Gear Up Florida cyclists

Gear Up Florida cyclists

Special Populations welcomes 

Published in Cape Coral Daily Breeze May 12, 2015 issue

Almost 100 members of Special Populations, cheering and holding handmade signs, welcomed 21 bicyclists Monday afternoon at the Sun Splash Family Waterpark pavilion.

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Nina Strickland organized the event for the Pi Kappa Phi fraternity, which is part of the cycling group Gear Up Florida, which is organized by The Ability Experience. The group of cyclists raises awareness and funds for people with disabilities.

“I have a special needs daughter,” she said of her daughter Alexandra Blythe.

Strickland said her daughter loves going to Special Populations because of her friends who also attend the program. She said her daughter has the opportunity to participate in different activities that provide life skills.

“This is her life,” she said. “She can’t wait to come here.”

Last year the Pi Kappa Phi members stopped at Special Populations for the first time during their Gear Up Florida cycling trek. The bike ride raised funds for Special Population, which allowed the organization to purchase trikes.

Sara Sansone, Special Populations supervisor, said she likes the ride’s mission statement of drawing awareness to disabilities.

“They will be ambassadors,” she said of the cyclists.

Sansone said they will have the opportunity to touch others by sharing the experiences they had Monday, as well as learn more about people with disabilities.

Strickland said her son, who is a Pi Kappa Phi member, is the reason her family became involved in organizing the stop in Cape Coral.

“My son is always involved in special needs,” she said.

Strickland’s son, Stephen Blythe, a graduate of Ida Baker High School, began Baker Buddies while attending school to offer such events as bowling and ice cream socials to engage interaction with special needs students.

“It has exploded since then,” he said of the club.

After graduating high school, he enrolled at the University of Tennessee and joined the Pi Kappa Phi fraternity his freshman year. In August 2011, Blythe decided to become more involved by participating in Journey of Hope, a bike ride that departed from San Francisco June 9, 2011, and ended in Washington D.C. Aug. 10, 2011. He said the trip included 60 cycling days with an average of 80 to 85 miles a day.

Each cyclist had to raise a minimum of $5,500. Blythe raised $9,100 for the ride. He said the great thing about the ride is when they stopped for “Friendship Visits” a grant was given that day with the money they raised.

“You do see it’s being put to good use,” he said.

Blythe said the life changing experience was the perfect college experience. The men he rode with from San Francisco to Washington D.C. became his close friends. The most difficult part of the experience was saying goodbye to friends after spending 70 straight days with them.

Shey Siegert, now a junior in college left Idaho to attend college in Alabama.  He became involved in the Pi Kappa Phi two years ago because he wanted to get involved in a fraternity that touched upon academics, social and philanthropy. Siegert said the fraternity spoke to him because he had a friend in high school that had a brother with Down Syndrome.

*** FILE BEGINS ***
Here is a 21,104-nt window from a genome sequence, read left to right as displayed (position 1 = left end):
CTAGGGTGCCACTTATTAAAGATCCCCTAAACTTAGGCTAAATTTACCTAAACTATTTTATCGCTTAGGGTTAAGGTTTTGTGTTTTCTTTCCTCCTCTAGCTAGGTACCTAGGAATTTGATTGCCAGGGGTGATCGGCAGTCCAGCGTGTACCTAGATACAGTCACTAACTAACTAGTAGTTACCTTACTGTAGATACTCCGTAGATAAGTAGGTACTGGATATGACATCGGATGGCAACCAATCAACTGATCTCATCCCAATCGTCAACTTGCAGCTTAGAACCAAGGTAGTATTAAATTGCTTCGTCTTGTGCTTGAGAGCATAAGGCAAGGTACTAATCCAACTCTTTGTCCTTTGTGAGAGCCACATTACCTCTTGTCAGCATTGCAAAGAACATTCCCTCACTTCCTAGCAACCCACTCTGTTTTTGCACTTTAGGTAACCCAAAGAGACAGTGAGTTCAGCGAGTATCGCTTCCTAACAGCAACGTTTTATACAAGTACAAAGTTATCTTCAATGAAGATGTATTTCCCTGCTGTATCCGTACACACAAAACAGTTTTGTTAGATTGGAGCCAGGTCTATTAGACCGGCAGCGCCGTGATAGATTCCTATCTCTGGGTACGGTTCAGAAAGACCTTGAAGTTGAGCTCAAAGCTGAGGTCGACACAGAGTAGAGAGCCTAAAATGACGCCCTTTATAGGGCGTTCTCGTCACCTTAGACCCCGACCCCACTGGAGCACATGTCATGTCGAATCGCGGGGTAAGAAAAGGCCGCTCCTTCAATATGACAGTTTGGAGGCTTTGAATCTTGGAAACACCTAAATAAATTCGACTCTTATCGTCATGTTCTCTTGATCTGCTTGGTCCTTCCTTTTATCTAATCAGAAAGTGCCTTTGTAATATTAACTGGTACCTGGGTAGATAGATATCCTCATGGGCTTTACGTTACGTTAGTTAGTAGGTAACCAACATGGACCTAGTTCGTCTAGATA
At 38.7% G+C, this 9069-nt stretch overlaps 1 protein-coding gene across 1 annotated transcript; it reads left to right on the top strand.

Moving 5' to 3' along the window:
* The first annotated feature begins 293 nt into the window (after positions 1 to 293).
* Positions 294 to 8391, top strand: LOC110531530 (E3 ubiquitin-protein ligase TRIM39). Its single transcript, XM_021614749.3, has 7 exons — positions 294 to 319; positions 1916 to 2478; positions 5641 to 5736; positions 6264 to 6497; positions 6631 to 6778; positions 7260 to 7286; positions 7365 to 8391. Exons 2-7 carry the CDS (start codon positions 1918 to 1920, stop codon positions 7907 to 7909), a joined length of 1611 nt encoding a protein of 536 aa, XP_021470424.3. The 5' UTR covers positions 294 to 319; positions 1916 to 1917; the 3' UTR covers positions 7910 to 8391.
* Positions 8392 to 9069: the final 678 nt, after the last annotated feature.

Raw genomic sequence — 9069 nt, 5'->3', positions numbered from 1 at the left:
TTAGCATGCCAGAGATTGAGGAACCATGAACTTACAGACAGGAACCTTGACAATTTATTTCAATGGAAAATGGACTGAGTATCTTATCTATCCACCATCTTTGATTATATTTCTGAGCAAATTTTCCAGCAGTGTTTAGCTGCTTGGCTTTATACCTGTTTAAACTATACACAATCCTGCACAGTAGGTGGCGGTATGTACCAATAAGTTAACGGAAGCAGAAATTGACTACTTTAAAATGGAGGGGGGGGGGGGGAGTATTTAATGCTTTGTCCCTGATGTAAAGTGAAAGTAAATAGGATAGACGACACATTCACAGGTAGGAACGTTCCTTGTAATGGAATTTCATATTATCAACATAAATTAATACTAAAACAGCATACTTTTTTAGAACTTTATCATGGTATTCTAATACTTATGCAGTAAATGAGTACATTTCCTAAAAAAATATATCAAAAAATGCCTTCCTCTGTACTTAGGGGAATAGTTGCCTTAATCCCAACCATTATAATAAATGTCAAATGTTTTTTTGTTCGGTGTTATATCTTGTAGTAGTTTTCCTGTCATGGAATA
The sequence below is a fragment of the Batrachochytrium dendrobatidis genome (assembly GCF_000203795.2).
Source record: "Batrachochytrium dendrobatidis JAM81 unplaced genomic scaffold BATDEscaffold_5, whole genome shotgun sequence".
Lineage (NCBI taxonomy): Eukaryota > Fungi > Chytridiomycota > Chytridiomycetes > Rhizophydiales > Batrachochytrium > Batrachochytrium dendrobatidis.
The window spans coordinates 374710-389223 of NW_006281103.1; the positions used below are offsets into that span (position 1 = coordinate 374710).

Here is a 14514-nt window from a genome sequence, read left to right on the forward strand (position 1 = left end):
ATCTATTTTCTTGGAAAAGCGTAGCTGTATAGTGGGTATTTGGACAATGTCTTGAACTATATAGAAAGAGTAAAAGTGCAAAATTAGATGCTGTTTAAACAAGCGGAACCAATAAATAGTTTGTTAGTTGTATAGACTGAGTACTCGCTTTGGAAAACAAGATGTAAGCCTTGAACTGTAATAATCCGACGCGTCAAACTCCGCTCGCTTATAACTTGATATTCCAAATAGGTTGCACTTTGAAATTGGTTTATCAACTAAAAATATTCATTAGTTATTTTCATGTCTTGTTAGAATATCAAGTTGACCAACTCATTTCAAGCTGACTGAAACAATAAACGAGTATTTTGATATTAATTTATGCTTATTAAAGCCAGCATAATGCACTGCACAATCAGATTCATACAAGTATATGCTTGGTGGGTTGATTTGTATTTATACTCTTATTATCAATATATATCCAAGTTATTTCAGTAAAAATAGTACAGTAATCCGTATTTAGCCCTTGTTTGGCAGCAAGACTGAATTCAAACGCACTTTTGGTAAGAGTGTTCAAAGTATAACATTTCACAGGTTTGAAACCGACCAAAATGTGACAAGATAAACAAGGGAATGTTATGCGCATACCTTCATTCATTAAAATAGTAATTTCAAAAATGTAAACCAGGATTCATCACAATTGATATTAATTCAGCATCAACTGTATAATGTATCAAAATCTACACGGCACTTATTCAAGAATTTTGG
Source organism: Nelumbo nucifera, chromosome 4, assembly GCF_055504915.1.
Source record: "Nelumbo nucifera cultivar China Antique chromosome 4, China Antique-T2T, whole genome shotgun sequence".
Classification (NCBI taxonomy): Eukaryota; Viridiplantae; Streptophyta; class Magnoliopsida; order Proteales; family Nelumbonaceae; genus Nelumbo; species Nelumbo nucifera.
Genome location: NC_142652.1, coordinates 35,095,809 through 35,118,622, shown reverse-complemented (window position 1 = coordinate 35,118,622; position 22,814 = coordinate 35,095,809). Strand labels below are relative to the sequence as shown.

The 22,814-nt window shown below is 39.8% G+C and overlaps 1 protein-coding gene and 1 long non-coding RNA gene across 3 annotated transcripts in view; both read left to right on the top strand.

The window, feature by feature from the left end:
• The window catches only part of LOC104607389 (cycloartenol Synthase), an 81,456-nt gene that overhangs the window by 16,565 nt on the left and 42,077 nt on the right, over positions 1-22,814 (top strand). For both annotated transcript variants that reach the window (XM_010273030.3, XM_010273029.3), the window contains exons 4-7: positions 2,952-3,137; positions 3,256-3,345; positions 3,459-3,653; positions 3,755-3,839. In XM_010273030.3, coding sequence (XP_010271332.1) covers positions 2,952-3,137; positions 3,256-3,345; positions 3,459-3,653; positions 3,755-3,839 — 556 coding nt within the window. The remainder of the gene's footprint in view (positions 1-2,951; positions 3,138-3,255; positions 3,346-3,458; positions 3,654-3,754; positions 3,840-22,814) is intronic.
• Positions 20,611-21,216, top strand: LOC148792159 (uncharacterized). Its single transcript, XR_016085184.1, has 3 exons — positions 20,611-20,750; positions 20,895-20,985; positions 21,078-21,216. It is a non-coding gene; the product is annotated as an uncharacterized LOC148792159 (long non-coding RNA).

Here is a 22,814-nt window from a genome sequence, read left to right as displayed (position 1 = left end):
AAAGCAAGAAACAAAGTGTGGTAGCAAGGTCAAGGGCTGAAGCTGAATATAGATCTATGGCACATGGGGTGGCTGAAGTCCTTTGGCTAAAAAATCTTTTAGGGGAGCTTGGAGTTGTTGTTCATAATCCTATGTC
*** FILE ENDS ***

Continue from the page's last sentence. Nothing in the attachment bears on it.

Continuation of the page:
“He was always happy to see me,” Siegert said of the experience that encouraged him to continue to hang out with others with disabilities.

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This year, 21 cyclists from 10 to 15 different states and eight crew members are participating in the Gear Up Florida ride. Siegert said some of the cyclists traveled from California, Iowa, Ohio, Arizona, Alabama and Florida.

Those who participated in Gear Up Florida had to raise a minimum of $2,500, which enabled the group to provide a grant of more than $50,000 to Special Populations before leaving Monday afternoon.

Siegert said he raised $2,600 by reaching out to alumni, starting an email campaign, making phone calls and starting a Facebook page. He said everyone who made a donation through Facebook will receive a journal that includes daily photographs and excerpts.

The ride began Sunday, May 10 with 95 miles from Miami to Clewiston.

The cyclists arrived at Special Populations around 11:30 a.m. Monday for a “Friendship Visit.” After being greeted, the cyclists gathered under the pavilion to hear Cape Coral City Councilmember Rick Williams read a proclamation declaring Monday, May 11 as “Gear Up Florida Day.” The cyclists then handed out slices of pizza to the members of Special Populations before sitting down and joining them for conversations.

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“I have never been to a Friendship Visit,” Siegert said. “It’s pretty amazing . . . having a great conversation with everyone.”

Sansone said since the cyclists stopped during the time they offer programs, the fraternity members had the opportunity to dance, take a walk and play games with those who attend Special Populations.